Pothole season poses a bumpy ride
By Eric Czarnik
Posted April 12, 2017
METRO DETROIT — People in charge of auto and road repairs expect a bumpier ride this time of year as sections of metro Detroit’s roads crumble due to newly formed potholes.
The seasonal freeze and thaw cycle is commonly blamed for the spread of potholes in late winter and early spring. The resulting pits may damage vehicles’ suspension systems, tires and more.
Ali Charara, general manager at Redford Auto Repair, said potholes are unavoidable, and he has already seen a sizable number of incidents lately of people coming in with pothole-related vehicle problems. He explained that those problems can affect struts, ball joints, tie rods, tires, tire rims and alignment.
Depending on the issue, these problems may become apparent to the driver in a number of ways.
“The steering wheel starts to shake. You might have flats,” Charara explained. “Some little bubbles start to show on the side of the tire.”
According to Road Commission for Oakland County spokesman Craig Bryson, pothole patching is one of the commission’s main springtime activities, and workers are out doing that almost every single day in their districts of responsibility.
“They know where the problem areas are — the roads that are in poor condition,” he said. “We go back to certain roads regularly. We do also look at the calls and emails that come in and respond to those as needed.”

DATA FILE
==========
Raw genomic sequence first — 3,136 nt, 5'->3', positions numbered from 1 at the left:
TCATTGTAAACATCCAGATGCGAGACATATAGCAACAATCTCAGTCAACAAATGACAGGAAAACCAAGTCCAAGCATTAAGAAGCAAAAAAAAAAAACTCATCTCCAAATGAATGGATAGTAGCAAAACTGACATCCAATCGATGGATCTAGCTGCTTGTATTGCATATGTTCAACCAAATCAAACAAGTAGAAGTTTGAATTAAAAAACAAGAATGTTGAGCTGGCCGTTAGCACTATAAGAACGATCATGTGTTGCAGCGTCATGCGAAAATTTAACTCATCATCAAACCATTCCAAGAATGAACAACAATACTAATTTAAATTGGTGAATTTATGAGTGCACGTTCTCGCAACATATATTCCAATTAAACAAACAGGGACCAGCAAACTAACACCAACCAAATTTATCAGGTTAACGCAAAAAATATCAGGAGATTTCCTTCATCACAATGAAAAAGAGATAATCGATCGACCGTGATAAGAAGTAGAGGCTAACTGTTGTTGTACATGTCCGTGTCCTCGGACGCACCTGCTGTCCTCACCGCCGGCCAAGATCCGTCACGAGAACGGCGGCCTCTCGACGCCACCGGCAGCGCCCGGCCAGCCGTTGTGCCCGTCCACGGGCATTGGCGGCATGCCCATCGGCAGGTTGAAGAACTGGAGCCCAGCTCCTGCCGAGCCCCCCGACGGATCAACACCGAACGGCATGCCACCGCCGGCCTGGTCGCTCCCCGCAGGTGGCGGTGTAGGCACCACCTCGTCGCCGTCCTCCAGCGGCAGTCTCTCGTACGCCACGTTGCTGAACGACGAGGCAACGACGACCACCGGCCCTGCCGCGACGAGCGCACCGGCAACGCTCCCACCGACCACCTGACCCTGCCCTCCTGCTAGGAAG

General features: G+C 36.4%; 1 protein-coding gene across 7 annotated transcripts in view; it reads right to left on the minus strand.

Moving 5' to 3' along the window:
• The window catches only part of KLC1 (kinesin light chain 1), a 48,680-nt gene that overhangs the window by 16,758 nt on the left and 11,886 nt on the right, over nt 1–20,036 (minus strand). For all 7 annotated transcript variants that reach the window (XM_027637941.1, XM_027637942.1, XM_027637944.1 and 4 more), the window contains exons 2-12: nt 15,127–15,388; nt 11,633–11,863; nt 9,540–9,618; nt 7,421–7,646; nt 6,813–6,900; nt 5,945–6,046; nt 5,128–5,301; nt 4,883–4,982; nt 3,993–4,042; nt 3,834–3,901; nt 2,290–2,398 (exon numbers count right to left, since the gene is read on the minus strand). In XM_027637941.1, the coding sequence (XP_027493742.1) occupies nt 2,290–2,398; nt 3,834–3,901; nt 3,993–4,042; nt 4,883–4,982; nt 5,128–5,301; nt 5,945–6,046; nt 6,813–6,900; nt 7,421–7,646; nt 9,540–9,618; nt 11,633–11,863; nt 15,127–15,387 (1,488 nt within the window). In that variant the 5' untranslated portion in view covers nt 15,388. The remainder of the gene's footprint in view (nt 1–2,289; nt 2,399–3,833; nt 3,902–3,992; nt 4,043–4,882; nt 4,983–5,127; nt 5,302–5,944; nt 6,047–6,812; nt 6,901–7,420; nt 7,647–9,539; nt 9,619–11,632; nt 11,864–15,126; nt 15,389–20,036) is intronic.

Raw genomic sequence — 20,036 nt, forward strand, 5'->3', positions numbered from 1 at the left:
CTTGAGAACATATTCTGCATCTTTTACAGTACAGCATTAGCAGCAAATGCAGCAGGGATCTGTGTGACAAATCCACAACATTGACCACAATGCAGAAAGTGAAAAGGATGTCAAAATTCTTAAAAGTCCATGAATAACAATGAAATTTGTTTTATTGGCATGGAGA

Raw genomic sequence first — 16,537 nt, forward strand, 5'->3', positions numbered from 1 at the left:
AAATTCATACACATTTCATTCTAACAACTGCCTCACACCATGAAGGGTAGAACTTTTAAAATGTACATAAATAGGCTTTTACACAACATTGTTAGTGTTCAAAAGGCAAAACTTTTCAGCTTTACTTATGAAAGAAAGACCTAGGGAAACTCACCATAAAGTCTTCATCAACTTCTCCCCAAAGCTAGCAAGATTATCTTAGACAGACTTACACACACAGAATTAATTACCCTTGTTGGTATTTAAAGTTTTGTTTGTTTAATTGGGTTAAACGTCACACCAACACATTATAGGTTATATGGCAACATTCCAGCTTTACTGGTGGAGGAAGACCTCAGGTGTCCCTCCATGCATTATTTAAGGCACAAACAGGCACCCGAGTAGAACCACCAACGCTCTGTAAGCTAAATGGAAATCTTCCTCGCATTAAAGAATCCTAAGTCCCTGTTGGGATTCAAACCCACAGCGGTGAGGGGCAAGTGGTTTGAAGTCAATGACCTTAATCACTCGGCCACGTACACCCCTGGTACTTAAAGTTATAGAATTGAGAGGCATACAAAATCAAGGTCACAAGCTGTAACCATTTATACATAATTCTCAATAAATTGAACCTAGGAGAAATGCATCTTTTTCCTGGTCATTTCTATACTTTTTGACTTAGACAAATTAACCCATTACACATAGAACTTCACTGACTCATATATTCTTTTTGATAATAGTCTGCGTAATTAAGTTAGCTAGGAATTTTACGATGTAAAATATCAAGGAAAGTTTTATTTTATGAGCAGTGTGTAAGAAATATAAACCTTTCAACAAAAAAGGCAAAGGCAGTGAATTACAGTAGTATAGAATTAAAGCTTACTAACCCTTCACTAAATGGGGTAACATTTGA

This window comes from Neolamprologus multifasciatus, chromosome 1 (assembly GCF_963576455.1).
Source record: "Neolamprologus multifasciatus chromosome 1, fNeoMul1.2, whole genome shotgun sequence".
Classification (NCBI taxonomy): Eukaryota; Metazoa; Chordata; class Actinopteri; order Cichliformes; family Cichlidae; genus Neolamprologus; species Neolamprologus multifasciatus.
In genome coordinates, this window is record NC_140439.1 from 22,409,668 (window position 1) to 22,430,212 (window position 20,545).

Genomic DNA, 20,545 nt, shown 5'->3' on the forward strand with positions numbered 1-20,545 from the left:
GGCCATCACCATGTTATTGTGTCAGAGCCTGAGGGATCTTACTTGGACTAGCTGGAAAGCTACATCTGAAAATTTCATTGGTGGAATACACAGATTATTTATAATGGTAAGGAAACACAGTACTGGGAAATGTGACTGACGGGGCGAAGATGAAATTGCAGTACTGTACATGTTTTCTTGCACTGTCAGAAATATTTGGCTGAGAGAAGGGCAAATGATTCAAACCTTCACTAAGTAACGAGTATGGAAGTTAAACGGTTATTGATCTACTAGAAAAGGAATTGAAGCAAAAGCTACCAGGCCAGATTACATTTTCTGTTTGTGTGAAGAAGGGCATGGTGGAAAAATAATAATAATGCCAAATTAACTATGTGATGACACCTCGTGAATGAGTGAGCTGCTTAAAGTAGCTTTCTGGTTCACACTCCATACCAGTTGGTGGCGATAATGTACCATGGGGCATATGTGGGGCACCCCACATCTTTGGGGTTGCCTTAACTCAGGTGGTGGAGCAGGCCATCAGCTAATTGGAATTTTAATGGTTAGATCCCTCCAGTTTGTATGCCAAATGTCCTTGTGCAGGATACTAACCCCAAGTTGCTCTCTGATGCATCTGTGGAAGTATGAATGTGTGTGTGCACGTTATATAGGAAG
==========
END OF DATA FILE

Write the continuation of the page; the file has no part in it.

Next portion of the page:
Bryson said the pothole situation on Michigan’s roads will eventually begin to get better, but it won’t be completed anytime soon.
“We are doing more resurfacing this year than we have done in a long time,” he said. “It’s going to be a long, slow process to get the road system back in shape. It has deteriorated pretty substantially over the last couple of decades.”
Bryson said that even though potholes may damage vehicles, swerving out of the lane to avoid one could be even more dangerous and could put others at risk. He recommended slowing down when it’s evident that the road is rough.
“We understand it’s particularly difficult (to see potholes), especially at night or if it’s wet out,” he said. “The best thing you can do is slow down or use caution.”
For more information about Redford Auto Repair, visit www.redfordautorepair.com or call (313) 537-5544. Find out more about the Road Commission for Oakland County by visiting www.rcocweb.org. Click on the site’s Contact Us link to report potholes in Oakland County, or call (877) 858-4804. To report potholes in Macomb County, call (586) 463-8671 or visit www.macombgov.org/roads.
About the author
Staff Writer Eric Czarnik reports on Sterling Heights and Utica Community Schools, and he writes a weekly auto column. He is a Wayne State University graduate who has been employed at C & G Newspapers since 2007.
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